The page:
Dig Deeper - Shaun T (Insanity)
Nigeria, the land of opportunity, hidden treasures, a very visible population, located on the coast of the Atlantic Ocean with accessible trade routes linking it to the rest of sub-Saharan Africa and yet little export activities. Nigeria has proven reserves of most of the world's precious minerals with even more industrial minerals. It is uncommon to see a country with such enormous potential not using it to the fullest.
Could this be due to misinformation? Or is everyone just not bothered to do anything?
Currently, the mining sector contributes 0.33% to the country’s GDP. There’s still ample room for growth. Nigeria is endowed with abundant mineral resources in commercial quantity with proven reserves of iron ore, gold, zinc, limestone, barite, tin and bitumen, maybe even vibranium (black panther joke ☺). One could argue that mining is Nigeria’s best kept secret.
As Economists would say, there are different stages a country must go through for meaningful economic development. A common feature in that is increased industrialization (remember what happened in the US with the steel industry?). This increase in industrialization will subsequently trigger an upswing in the use of machinery and metals in manufacturing companies, refineries, construction, automotive industry, military technology etc. It can be deduced that this would lead to an increase in the demand for Nigeria’s iron ore for steel and other similar metals.
You don’t want to be late to the party.
It doesn’t stop there, Nigeria has signed numerous mutually beneficial trade deals with many countries around the world (China, Indonesia, South Africa to name a few) worth billions of dollars. For you this means you have a market for your minerals outside the country and incentives to boot. This is great for the vulture investors ready to penetrate and expand their interests in this budding economy.
Need I say that the depreciation of the Naira increases the purchasing power of foreign companies and Africans in the diaspora? With a minimum wage of $50 per month, labor is cheap. It’s a win-win for everyone involved, more money for the investors and more growth in the economy through job creation.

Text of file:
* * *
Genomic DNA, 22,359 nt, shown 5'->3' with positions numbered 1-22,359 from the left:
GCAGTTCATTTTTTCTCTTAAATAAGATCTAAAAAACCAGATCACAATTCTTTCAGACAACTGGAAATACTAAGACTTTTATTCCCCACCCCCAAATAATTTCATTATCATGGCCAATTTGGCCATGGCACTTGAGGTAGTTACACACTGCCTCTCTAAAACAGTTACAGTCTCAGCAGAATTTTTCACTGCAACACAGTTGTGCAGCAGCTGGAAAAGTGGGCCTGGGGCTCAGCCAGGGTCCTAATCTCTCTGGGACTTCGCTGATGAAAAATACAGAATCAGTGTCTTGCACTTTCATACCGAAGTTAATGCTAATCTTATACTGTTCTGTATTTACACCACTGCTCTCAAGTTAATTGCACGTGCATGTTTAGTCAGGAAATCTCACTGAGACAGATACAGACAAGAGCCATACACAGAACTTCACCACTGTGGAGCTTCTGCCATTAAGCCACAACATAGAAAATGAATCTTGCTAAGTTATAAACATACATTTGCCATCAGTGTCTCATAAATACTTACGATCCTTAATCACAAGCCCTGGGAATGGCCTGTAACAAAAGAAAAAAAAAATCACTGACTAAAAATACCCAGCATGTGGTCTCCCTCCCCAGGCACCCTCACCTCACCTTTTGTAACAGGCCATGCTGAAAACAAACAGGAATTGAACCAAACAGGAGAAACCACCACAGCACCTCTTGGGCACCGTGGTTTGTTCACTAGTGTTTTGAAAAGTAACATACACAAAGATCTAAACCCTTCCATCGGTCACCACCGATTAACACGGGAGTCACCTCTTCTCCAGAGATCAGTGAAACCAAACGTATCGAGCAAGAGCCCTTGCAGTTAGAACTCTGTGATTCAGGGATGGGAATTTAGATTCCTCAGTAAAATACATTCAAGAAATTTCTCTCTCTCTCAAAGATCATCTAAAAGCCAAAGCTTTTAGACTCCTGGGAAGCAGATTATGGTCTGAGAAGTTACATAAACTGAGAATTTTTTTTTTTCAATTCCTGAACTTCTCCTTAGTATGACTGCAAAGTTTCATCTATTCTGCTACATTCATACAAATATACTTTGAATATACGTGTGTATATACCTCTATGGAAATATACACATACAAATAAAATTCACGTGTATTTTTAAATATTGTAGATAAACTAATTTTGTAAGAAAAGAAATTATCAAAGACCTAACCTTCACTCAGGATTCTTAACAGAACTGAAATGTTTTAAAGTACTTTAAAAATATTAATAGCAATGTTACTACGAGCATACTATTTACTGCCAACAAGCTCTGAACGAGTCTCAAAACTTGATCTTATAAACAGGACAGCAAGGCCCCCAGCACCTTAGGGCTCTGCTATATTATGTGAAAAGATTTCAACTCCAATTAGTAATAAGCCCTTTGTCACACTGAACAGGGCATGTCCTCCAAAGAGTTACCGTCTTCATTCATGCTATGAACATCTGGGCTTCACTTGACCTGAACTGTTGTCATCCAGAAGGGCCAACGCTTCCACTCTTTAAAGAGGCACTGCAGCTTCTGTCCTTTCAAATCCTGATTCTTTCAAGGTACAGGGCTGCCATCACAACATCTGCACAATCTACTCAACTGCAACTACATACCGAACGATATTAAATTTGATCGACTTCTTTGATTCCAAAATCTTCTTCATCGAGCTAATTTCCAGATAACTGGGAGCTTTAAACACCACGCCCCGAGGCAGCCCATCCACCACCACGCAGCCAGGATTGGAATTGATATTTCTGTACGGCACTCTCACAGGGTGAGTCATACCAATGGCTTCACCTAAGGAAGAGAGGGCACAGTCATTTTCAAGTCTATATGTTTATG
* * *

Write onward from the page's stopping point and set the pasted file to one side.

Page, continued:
For the tax freaks out there, new mining companies are granted a three-year tax holiday when they begin operating in the country which can further be extended for up to two years. Mining operators are exempt from paying customs duties and import levies relating to machinery and plant equipment for mining activities. Investors are also entitled to a capital allowance of 95% of qualifying capital expenses incurred in the investment year. Losses can be deducted from taxable income of the first year after the losses are incurred for up to a period of 4 years if losses are unrelieved. Costs incurred from environmental protection, mine rehabilitation and mine closures are also tax deductible.
Mineral title holders are also ensured free funds transfers by the central bank of Nigeria and can retain part of their foreign exchange earnings in a foreign exchange domiciliary account and use this to purchase spare parts and other equipment. This significantly brings down administrative costs and expenses for the company. It’s hard to believe that no one is moving quickly into the sector.
The Nigerian government holds mineral resources in trust on behalf of its citizens. Mining licenses can be attained either by acquisition of an existing mine from the owner with the approval of the Ministry of Solid Mineral Development, by entering into a joint operating agreement with a local partner with an already existing license or by incorporating a company and applying to the ministry for an operating license.
Entry methods into this market are quite straightforward. Joint ventures (JV) are easily the safest to say. JVs make it easier to navigate through the tedious process of acquiring a license and understanding the local market rather than starting afresh. With a credible technical partner, you’ll be sure to easily raise initial funding and recoup all your investments and then some. The only thing left to do is work on issues surrounding construction overruns, obtaining permits and approvals, gaining access to resources and skilled labor.
As the government is transforming its role in the mining sector from an ownership standpoint to a more regulatory position in the sector, there is a lot of room for investment in the sector. A company can choose to engage in selling or providing mining equipment, mineral testing or quality control methods. It can also process minerals for the local market and export these processed minerals.
So can Nigeria be the next Wakanda? The size of the market, the country’s strategic location, proven mineral reserves, tax benefits, potential for growth in the sector and position as a hub for African Markets and business all mean that Nigeria might actually be a better option?